Ever since I was given the choice, age 15, between my own PC or a moped, the path was pretty much set. I wasn’t gonna be a mechanic, but computers intrigued me. So now, some 16 years later, I find myself as a full stack web developer.
Got my degree from Mid-Sweden University, in Computer Engineering. Started working at Konkret, on a 6-month contract. I had worked a few odd jobs before and during university, but nothing really suited me. At Konkret I worked with primarily HTML, CSS and PHP. Turning PSD layouts into code for frontend. WordPress was pretty much their standard solution for all things on the web. We didn’t have much in terms of deployment, versioning or build tools but we had fun most days!
After Konkret I decided to take up a position at Lagercrantz Media. I felt like I needed to learn from a good team, and keep advancing my skills (this never stopped). We were a small but ambitious team of full stack developers that worked mostly with HTML, CSS and PHP. We used WordPress as well as Drupal 7, and later we got into object-oriented PHP through the framework CakePHP. Jquery was still pretty big but we started to lean more to frameworks, and I got my first taste of Angular here. I also got started with Git, build tools like Grunt and more serious web application development.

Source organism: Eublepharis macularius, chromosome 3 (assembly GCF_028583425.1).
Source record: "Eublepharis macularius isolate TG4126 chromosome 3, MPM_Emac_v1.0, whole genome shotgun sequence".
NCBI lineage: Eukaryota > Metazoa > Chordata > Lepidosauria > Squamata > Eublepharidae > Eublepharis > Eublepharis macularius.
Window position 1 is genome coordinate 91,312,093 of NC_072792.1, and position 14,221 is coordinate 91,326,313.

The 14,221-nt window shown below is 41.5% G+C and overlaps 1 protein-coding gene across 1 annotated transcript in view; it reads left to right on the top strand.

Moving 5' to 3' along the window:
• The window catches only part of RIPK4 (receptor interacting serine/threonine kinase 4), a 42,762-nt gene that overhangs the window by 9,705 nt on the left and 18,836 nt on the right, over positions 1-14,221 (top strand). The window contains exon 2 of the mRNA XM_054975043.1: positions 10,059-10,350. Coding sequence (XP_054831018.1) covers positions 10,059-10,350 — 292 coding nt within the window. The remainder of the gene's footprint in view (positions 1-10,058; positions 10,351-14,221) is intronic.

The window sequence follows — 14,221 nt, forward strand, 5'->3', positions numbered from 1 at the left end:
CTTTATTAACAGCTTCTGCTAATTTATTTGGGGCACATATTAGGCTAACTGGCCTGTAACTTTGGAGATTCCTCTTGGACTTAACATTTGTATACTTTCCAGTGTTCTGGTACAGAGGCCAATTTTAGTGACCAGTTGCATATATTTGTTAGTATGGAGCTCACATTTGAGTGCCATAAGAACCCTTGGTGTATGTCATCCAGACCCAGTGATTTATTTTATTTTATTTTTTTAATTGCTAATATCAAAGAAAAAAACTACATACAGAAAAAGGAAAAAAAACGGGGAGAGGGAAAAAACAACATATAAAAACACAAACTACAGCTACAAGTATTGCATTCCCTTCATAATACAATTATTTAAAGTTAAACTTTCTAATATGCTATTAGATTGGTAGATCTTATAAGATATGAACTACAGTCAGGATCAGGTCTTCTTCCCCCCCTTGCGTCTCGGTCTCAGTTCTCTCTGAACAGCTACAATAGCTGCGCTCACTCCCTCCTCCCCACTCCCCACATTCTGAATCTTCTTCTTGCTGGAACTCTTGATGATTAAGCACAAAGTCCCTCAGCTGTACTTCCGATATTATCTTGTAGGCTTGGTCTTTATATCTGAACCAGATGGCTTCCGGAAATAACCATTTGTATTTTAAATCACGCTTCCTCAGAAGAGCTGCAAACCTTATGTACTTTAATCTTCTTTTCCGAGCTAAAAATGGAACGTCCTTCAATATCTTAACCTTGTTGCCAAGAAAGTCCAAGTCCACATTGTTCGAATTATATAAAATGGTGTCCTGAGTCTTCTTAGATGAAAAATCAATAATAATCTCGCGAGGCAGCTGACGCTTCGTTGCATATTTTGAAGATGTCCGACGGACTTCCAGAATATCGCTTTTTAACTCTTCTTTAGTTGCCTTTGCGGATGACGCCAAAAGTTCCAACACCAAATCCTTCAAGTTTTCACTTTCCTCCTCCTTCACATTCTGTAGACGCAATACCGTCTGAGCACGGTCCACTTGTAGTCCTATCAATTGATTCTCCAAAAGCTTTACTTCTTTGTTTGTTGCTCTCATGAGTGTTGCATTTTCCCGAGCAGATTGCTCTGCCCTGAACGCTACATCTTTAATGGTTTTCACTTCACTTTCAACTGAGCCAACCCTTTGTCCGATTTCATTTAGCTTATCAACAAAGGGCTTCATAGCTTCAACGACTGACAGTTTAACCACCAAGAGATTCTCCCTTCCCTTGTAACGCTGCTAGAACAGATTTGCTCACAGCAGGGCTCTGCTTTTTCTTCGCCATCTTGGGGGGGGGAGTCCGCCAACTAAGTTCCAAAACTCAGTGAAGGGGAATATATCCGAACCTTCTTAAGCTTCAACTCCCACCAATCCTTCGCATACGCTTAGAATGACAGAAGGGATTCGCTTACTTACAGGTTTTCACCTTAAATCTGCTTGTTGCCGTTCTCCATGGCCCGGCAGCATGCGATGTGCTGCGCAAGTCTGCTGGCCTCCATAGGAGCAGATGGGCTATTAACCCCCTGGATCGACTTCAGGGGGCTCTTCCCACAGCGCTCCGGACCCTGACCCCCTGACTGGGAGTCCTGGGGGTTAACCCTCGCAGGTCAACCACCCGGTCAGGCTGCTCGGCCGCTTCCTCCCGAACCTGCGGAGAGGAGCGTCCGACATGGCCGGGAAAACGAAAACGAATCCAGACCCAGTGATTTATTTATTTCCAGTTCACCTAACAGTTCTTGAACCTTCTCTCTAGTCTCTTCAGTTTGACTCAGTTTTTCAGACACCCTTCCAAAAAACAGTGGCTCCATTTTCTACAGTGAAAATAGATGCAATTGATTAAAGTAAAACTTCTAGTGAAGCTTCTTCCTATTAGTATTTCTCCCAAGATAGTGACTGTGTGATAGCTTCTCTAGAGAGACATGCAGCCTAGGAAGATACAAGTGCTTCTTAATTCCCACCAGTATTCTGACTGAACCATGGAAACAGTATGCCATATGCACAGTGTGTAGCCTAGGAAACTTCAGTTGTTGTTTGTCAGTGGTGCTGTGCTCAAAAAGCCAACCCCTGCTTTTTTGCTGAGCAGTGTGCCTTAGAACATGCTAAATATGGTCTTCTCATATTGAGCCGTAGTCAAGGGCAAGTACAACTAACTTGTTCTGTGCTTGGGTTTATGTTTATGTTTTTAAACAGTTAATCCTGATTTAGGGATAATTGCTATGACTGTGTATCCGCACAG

In September 2013 Lagercrantz Media merged with one of their bigger clients, Framtidsutveckling, and formed a new company called Mangrove Publishing. We were to support the clients’ websites, keep developing in CakePHP and take on outside work when needed. The entire staff went along with the merger, but it soon turned out to be an ill-fated venture. People started quitting due to managerial problems, and I followed suit in May 2014.
In March 2017 I was offered the role as lead web developer at Academic Positions, and I accepted. They were just in the process of finishing their new online job ad platform, written entirely in Symfony 2 by an outsourced team, supplemented by a junior developer inhouse.
As one of my bigger projects, I’ve developed a brand-new website called Academic Stories using Laravel 5.5, with Memcache, Redis and various other cool stuff. This project also called for the need to provision a new web server (Nginx, MariaDB) and move operations inhouse from a previously managed hosting solution. Trying to cut costs and use cloud services, I moved assets into Amazon Web Services.